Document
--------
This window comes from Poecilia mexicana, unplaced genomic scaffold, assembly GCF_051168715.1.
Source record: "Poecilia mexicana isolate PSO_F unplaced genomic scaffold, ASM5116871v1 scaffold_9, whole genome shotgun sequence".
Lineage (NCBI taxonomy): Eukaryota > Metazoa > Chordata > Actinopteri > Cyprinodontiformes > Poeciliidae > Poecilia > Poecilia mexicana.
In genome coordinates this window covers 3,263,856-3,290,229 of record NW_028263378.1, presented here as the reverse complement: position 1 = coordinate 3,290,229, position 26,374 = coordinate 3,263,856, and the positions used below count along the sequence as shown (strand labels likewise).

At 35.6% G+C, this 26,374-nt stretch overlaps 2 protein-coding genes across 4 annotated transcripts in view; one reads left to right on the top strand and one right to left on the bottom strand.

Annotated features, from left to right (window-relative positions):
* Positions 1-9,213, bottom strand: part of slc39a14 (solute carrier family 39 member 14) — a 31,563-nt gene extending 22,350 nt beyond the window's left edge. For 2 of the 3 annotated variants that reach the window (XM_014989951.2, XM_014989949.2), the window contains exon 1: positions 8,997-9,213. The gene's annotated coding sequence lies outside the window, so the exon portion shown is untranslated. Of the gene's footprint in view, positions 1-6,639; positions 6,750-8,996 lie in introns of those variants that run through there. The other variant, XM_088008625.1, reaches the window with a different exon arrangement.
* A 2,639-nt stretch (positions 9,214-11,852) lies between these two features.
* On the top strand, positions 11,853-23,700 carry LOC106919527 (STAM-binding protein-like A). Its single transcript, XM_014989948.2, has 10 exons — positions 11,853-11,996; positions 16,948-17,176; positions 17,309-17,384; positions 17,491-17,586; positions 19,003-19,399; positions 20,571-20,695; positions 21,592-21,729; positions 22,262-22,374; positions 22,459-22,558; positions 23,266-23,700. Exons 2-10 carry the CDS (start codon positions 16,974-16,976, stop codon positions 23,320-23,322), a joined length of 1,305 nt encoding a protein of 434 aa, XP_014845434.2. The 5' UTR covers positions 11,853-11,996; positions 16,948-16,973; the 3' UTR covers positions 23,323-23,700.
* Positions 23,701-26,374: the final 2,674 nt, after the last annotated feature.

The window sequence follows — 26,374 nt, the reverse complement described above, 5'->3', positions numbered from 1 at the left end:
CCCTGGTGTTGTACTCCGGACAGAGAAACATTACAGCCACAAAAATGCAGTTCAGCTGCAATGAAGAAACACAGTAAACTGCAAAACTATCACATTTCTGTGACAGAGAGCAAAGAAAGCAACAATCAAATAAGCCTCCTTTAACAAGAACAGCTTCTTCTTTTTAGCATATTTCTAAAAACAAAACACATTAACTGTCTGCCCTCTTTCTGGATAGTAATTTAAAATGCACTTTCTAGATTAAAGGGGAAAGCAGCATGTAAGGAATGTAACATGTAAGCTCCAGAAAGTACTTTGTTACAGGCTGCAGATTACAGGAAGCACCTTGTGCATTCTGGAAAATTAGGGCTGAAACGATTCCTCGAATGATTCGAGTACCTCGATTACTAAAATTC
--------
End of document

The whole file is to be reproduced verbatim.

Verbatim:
This window comes from Poecilia mexicana, unplaced genomic scaffold, assembly GCF_051168715.1.
Source record: "Poecilia mexicana isolate PSO_F unplaced genomic scaffold, ASM5116871v1 scaffold_9, whole genome shotgun sequence".
Lineage (NCBI taxonomy): Eukaryota > Metazoa > Chordata > Actinopteri > Cyprinodontiformes > Poeciliidae > Poecilia > Poecilia mexicana.
In genome coordinates this window covers 3,263,856-3,290,229 of record NW_028263378.1, presented here as the reverse complement: position 1 = coordinate 3,290,229, position 26,374 = coordinate 3,263,856, and the positions used below count along the sequence as shown (strand labels likewise).

At 35.6% G+C, this 26,374-nt stretch overlaps 2 protein-coding genes across 4 annotated transcripts in view; one reads left to right on the top strand and one right to left on the bottom strand.

Annotated features, from left to right (window-relative positions):
* Positions 1-9,213, bottom strand: part of slc39a14 (solute carrier family 39 member 14) — a 31,563-nt gene extending 22,350 nt beyond the window's left edge. For 2 of the 3 annotated variants that reach the window (XM_014989951.2, XM_014989949.2), the window contains exon 1: positions 8,997-9,213. The gene's annotated coding sequence lies outside the window, so the exon portion shown is untranslated. Of the gene's footprint in view, positions 1-6,639; positions 6,750-8,996 lie in introns of those variants that run through there. The other variant, XM_088008625.1, reaches the window with a different exon arrangement.
* A 2,639-nt stretch (positions 9,214-11,852) lies between these two features.
* On the top strand, positions 11,853-23,700 carry LOC106919527 (STAM-binding protein-like A). Its single transcript, XM_014989948.2, has 10 exons — positions 11,853-11,996; positions 16,948-17,176; positions 17,309-17,384; positions 17,491-17,586; positions 19,003-19,399; positions 20,571-20,695; positions 21,592-21,729; positions 22,262-22,374; positions 22,459-22,558; positions 23,266-23,700. Exons 2-10 carry the CDS (start codon positions 16,974-16,976, stop codon positions 23,320-23,322), a joined length of 1,305 nt encoding a protein of 434 aa, XP_014845434.2. The 5' UTR covers positions 11,853-11,996; positions 16,948-16,973; the 3' UTR covers positions 23,323-23,700.
* Positions 23,701-26,374: the final 2,674 nt, after the last annotated feature.

The window sequence follows — 26,374 nt, the reverse complement described above, 5'->3', positions numbered from 1 at the left end:
CCCTGGTGTTGTACTCCGGACAGAGAAACATTACAGCCACAAAAATGCAGTTCAGCTGCAATGAAGAAACACAGTAAACTGCAAAACTATCACATTTCTGTGACAGAGAGCAAAGAAAGCAACAATCAAATAAGCCTCCTTTAACAAGAACAGCTTCTTCTTTTTAGCATATTTCTAAAAACAAAACACATTAACTGTCTGCCCTCTTTCTGGATAGTAATTTAAAATGCACTTTCTAGATTAAAGGGGAAAGCAGCATGTAAGGAATGTAACATGTAAGCTCCAGAAAGTACTTTGTTACAGGCTGCAGATTACAGGAAGCACCTTGTGCATTCTGGAAAATTAGGGCTGAAACGATTCCTCGAATGATTCGAGTACCTCGATTACTAAAATTC